Joint Strategies Key to Success against Transnational Organized Crime

Joint Strategies Key to Success against Transnational Organized Crime

By Geraldine Cook/Diálogo
January 24, 2017

The Dominican Republic’s geographical position makes it very attractive for international tourism and one of the most visited destinations in the Caribbean. But tourism is not the only thing it attracts; the country is also a magnet for transnational criminal organizations that launder money and smuggle drugs, arms, and people.

The situation worries Brigadier General Richard Vásquez Jiménez, deputy commanding general of the Dominican Air Force, who sat down with Diálogo to discuss topics related to security in his country and the importance of international cooperation in the fight against shared threats in Latin America. The interview was held during the Central American Air Chiefs Conference in Tucson, Arizona from December 12th–13th, 2016. Only five months after assuming the position, Brig. Gen. Vásquez is convinced that sharing experiences among neighboring countries and joining efforts is important for eliminating transnational crime.

That is why from the moment he took on this responsibility within the hierarchy of the Armed Forces, Brig. Gen. Vásquez was committed to working as a team with members of his armed service and the region in general.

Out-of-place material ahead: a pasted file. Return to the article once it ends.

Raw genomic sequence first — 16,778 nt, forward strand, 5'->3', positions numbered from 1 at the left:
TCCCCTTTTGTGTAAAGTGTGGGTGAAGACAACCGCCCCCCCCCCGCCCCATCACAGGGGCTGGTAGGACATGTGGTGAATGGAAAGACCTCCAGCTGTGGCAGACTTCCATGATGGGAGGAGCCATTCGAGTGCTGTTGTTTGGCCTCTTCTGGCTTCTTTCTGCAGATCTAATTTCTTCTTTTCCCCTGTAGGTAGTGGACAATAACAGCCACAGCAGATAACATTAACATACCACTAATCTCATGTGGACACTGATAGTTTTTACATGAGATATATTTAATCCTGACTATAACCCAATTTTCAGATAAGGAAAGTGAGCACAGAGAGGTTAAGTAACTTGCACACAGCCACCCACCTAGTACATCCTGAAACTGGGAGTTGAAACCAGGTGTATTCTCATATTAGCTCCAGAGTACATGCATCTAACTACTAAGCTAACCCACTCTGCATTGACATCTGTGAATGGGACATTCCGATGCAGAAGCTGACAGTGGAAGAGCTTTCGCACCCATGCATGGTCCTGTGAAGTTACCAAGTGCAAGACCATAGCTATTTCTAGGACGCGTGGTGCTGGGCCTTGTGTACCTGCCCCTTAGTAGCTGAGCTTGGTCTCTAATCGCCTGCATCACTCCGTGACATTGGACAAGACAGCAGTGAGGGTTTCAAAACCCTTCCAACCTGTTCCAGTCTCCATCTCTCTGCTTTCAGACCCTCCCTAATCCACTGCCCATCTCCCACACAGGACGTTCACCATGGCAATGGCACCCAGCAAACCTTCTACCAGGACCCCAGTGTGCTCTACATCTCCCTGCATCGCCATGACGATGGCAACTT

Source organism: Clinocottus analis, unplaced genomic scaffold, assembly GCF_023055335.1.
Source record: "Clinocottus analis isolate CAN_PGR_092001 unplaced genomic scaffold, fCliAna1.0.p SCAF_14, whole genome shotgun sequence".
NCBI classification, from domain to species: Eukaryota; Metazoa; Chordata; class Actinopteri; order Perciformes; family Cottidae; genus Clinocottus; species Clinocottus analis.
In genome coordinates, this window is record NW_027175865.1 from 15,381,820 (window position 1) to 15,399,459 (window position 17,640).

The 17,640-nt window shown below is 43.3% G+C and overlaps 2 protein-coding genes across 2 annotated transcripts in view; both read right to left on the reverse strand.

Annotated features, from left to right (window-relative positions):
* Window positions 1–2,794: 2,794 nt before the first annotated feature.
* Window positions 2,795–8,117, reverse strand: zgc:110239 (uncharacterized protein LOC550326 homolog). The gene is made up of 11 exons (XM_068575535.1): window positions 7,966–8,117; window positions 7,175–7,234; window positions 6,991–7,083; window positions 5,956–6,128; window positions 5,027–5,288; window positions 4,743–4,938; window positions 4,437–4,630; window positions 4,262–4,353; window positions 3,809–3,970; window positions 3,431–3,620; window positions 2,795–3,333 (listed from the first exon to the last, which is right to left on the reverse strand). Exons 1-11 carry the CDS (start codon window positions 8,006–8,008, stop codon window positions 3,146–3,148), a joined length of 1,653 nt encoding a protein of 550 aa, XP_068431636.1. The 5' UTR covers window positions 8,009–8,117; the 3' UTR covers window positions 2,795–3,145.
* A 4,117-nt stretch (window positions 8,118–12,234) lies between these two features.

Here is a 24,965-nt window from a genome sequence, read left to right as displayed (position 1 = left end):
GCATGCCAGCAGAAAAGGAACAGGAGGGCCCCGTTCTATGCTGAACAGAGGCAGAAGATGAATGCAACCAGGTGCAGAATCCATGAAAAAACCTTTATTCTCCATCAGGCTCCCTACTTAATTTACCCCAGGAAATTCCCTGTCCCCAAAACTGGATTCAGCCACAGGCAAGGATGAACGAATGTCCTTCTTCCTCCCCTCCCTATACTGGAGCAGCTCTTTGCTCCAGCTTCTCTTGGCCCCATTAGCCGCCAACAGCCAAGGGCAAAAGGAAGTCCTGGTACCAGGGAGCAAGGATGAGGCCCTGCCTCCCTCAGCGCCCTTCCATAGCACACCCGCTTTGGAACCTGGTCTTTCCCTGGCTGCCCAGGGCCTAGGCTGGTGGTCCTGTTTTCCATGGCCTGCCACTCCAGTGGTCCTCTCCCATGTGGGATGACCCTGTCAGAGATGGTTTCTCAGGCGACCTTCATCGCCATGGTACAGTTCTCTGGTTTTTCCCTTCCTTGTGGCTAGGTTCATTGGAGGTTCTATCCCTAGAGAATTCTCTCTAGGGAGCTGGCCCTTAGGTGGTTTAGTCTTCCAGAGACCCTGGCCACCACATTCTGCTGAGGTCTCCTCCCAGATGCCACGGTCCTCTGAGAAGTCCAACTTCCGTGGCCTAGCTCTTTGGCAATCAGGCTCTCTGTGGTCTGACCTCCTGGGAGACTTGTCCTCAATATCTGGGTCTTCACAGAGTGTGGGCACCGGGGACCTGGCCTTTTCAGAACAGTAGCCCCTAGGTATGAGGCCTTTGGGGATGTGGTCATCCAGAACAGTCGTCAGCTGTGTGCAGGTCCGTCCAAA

Diálogo: What is the importance of the Dominican Republic’s presence at the Central American Air Chiefs Conference? Brigadier General Richard Vásquez Jimenez: In my capacity as deputy commanding general of the Dominican Armed Forces, and in representation of our commander general, Major General Luis Napoleón Payán Díaz, our presence at this conference stems from the judgment of the high command of the defense of our Dominican nation in the sense of supporting, within the framework of international relations and defense diplomacy, the efforts made to achieve regional, hemispheric, and global security. We have gathered here to share our experiences combating the risks and threats affecting us all, so that we can coordinate our efforts in confronting those risks and threats.

Diálogo: Does the Dominican Republic have a certain goal in particular for this annual conference? Brig. Gen. Vásquez: With our participation, we are seeking to fulfill our commitments and comply with international agreements that we have signed with partner nations to fight against non-state actors in international organized crime who put our security at risk at the global, hemispheric, and regional levels, as well as internally within our countries.